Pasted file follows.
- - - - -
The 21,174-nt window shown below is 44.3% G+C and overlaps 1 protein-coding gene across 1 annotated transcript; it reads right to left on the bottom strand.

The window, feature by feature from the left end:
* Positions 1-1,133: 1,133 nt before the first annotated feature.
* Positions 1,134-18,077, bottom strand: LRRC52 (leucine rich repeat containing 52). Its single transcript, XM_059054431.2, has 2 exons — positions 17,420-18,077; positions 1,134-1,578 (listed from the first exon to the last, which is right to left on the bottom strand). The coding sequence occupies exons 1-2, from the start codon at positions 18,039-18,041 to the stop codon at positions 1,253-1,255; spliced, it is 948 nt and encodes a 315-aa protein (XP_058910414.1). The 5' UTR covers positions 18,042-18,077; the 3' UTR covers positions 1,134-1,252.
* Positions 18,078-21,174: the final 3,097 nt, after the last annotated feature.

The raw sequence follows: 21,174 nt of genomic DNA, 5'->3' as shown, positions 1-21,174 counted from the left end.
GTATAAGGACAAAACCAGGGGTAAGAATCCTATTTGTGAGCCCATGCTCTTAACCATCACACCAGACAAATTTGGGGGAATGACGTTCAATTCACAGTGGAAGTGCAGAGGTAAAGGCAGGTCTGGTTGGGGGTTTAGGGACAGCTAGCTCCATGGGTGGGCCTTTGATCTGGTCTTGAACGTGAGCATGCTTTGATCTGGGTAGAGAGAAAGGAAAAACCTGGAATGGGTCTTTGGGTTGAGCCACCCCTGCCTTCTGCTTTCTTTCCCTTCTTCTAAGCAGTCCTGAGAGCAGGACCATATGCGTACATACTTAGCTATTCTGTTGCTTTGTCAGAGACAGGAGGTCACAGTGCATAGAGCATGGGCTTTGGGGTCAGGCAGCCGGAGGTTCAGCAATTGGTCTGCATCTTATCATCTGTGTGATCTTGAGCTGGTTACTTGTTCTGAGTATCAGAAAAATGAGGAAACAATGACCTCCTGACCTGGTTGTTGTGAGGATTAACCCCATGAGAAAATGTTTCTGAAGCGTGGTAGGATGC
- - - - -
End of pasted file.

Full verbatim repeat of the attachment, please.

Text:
The 21,174-nt window shown below is 44.3% G+C and overlaps 1 protein-coding gene across 1 annotated transcript; it reads right to left on the bottom strand.

The window, feature by feature from the left end:
* Positions 1-1,133: 1,133 nt before the first annotated feature.
* Positions 1,134-18,077, bottom strand: LRRC52 (leucine rich repeat containing 52). Its single transcript, XM_059054431.2, has 2 exons — positions 17,420-18,077; positions 1,134-1,578 (listed from the first exon to the last, which is right to left on the bottom strand). The coding sequence occupies exons 1-2, from the start codon at positions 18,039-18,041 to the stop codon at positions 1,253-1,255; spliced, it is 948 nt and encodes a 315-aa protein (XP_058910414.1). The 5' UTR covers positions 18,042-18,077; the 3' UTR covers positions 1,134-1,252.
* Positions 18,078-21,174: the final 3,097 nt, after the last annotated feature.

The raw sequence follows: 21,174 nt of genomic DNA, 5'->3' as shown, positions 1-21,174 counted from the left end.
GTATAAGGACAAAACCAGGGGTAAGAATCCTATTTGTGAGCCCATGCTCTTAACCATCACACCAGACAAATTTGGGGGAATGACGTTCAATTCACAGTGGAAGTGCAGAGGTAAAGGCAGGTCTGGTTGGGGGTTTAGGGACAGCTAGCTCCATGGGTGGGCCTTTGATCTGGTCTTGAACGTGAGCATGCTTTGATCTGGGTAGAGAGAAAGGAAAAACCTGGAATGGGTCTTTGGGTTGAGCCACCCCTGCCTTCTGCTTTCTTTCCCTTCTTCTAAGCAGTCCTGAGAGCAGGACCATATGCGTACATACTTAGCTATTCTGTTGCTTTGTCAGAGACAGGAGGTCACAGTGCATAGAGCATGGGCTTTGGGGTCAGGCAGCCGGAGGTTCAGCAATTGGTCTGCATCTTATCATCTGTGTGATCTTGAGCTGGTTACTTGTTCTGAGTATCAGAAAAATGAGGAAACAATGACCTCCTGACCTGGTTGTTGTGAGGATTAACCCCATGAGAAAATGTTTCTGAAGCGTGGTAGGATGC